Which advised repairs are worth doing?

  • Article by: PAUL BRAND , Star Tribune
  • Updated: November 24, 2010 - 6:11 PM

QI recently brought my 2000 Nissan Maxima to the dealer for the 120k service. The list of suggested repairs included: broken engine mounts, broken lower control arm bushings, high pressure hose leak and engine timing cover leak. Should I have any of these fixed?

ANo question, broken engine mounts and broken/worn/damaged lower control arm bushings should be repaired to ensure the integrity and safety of the vehicle. Fluid leaks aren't catastrophic unless you allow the fluid level to fall below a safe level, although replacement shouldn't be terribly expensive.

If you're planning to keep the vehicle -- it's approaching "beater" status in terms of resale value -- fix the critical issues, or trade for something newer, fresher and with lower miles.

QI have a 1978 Mercury Cougar that sat in the garage for six years. I had all the fluids changed and it runs great, but when I stop at a red light the oil light will flicker. If I put it in neutral or am driving, the light will stay off. Will this cause damage to the engine?

AMost oil pressure warning lights will illuminate if engine oil pressure falls below about 4 to 6psi. If there's no load on the engine -- it's just idling in gear -- oil pressure that low probably won't do any damage. However, the low oil pressure at idle may well indicate damage or wear that has already occurred. This is an old vehicle, likely with high mileage. Having sat for many years and then started without pre-oiling the lubrication system, additional wear to the engine main and rod bearings may have occurred.

There are two simple, inexpensive "fixes" that should eliminate the oil light coming on at idle. First, make sure you're using motor oil that's appropriate for that generation engine. I would suggest 10W-40 or even 20W-50 in warm weather. The thicker oil film -- compared to a 5W oil -- should generate slightly higher oil pressure. Even adding something like STP -- a very high viscosity additive -- could help.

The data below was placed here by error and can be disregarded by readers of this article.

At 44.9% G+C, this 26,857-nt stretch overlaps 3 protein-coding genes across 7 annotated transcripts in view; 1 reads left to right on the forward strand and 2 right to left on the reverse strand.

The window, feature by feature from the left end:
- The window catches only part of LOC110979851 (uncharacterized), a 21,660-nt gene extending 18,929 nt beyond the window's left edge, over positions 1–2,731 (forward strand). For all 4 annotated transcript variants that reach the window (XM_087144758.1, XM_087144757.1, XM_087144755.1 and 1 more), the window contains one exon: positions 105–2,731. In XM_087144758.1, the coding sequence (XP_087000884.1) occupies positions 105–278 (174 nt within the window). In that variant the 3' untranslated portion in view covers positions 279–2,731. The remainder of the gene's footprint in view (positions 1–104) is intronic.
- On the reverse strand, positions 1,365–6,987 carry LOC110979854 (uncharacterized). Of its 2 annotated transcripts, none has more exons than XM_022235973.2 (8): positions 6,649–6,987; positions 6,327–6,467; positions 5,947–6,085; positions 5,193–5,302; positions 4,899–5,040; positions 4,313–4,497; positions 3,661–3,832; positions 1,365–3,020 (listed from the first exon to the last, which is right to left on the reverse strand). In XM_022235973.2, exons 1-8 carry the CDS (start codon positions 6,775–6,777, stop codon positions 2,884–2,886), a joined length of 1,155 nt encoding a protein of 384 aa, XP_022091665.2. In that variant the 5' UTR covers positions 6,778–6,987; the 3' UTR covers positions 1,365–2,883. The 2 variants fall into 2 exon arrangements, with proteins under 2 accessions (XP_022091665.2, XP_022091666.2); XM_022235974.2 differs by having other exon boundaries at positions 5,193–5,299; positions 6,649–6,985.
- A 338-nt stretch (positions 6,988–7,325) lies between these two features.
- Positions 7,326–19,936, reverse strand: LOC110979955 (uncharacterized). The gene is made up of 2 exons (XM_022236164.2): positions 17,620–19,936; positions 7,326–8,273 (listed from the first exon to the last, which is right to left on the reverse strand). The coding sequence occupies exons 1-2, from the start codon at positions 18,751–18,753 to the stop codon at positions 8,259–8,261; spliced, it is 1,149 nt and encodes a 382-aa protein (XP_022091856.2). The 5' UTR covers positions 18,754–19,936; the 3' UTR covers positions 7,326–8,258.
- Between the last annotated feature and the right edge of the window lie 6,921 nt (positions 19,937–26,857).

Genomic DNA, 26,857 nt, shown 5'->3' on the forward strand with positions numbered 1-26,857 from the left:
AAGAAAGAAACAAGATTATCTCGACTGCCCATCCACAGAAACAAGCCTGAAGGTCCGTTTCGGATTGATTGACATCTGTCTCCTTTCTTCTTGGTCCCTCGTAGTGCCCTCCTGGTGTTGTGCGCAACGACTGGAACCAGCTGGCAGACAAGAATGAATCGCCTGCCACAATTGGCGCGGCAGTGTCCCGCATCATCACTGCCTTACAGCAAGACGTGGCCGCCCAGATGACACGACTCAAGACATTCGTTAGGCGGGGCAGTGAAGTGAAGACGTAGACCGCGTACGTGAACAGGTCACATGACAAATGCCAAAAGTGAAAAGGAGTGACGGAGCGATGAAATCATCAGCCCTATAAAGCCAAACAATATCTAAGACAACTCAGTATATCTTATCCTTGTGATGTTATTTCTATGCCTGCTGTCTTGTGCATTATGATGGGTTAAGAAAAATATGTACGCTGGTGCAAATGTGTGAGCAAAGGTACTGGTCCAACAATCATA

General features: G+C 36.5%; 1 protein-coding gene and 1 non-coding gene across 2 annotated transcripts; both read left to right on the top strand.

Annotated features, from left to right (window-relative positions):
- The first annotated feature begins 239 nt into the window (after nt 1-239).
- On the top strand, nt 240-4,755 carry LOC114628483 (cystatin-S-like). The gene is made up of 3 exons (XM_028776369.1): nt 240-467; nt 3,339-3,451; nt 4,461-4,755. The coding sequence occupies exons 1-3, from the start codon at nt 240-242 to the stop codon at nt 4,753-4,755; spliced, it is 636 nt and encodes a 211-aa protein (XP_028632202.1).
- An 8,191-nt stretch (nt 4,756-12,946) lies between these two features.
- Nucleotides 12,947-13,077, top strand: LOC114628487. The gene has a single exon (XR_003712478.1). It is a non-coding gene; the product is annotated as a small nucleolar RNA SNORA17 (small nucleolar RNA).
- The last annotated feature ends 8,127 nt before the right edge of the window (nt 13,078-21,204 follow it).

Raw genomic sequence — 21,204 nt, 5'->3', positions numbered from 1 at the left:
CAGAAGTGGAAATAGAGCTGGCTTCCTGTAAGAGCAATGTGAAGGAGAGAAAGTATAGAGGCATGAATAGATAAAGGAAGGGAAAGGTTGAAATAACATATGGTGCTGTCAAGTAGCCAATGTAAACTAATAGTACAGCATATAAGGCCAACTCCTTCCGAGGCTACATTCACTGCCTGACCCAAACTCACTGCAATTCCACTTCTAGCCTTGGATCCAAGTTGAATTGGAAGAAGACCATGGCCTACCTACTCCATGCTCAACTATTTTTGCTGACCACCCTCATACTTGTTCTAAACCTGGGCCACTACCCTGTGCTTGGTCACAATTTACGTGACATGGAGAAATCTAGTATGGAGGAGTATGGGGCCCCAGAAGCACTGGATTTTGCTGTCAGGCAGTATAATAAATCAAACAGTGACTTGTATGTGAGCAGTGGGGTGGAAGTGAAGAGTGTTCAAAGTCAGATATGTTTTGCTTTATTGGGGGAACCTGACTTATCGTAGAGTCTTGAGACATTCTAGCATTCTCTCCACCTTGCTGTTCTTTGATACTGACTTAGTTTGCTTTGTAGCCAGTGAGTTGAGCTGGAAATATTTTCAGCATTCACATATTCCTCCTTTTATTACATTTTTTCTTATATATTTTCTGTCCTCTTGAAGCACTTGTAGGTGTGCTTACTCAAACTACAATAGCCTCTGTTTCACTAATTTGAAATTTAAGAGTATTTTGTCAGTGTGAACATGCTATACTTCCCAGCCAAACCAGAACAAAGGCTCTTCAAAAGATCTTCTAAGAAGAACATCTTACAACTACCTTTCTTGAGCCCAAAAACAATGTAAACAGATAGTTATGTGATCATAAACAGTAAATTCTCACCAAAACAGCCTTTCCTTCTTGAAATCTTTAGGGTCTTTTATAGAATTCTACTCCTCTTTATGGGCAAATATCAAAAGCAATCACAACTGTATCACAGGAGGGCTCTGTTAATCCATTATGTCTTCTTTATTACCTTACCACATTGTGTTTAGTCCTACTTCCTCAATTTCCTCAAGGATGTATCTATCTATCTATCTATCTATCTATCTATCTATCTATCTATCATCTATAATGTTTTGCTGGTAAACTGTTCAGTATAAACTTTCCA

And secondly, adjust the idle speed up about 50 to 100 rpm -- the slightly higher engine speed will drive the oil pump slightly faster and produce higher oil pressure.

Although it's highly unlikely, there's one more potential cause for the low oil pressure at idle -- debris preventing the oil pressure relief valve in the engine from fully seating.

As long as the engine runs well and isn't starting to clatter or rattle when the oil light comes on, you should be OK. The only permanent "fix" would be to rebuild or replace the engine.

QI have a 2008 Ford Explorer that I purchased new. Ever since, the brake pedal has been very resistant to going down when applying the brakes in a panic situation. There's high resistance to pushing the pedal down quickly. The brakes work fine in normal braking. The problem becomes much worse when it is cold and there is no way to stop fast when it is 20 degrees below zero or colder.

AIf the brake pedal is very stiff when temperatures are well below freezing, moisture in the vacuum check valve in the power brake booster vacuum line may be freezing. This would feel just like pushing the brake pedal with the engine shut off and no power assist.

My Alldata automotive database also pulled up bulletin No. 09-1-6 dated January 2009 that addresses concerns over the feel of the brake pedal on 2006-08 Explorers. The bulletin suggests bleeding the brakes using the ABS control unit procedure. A new brake pedal assembly has also been issued.

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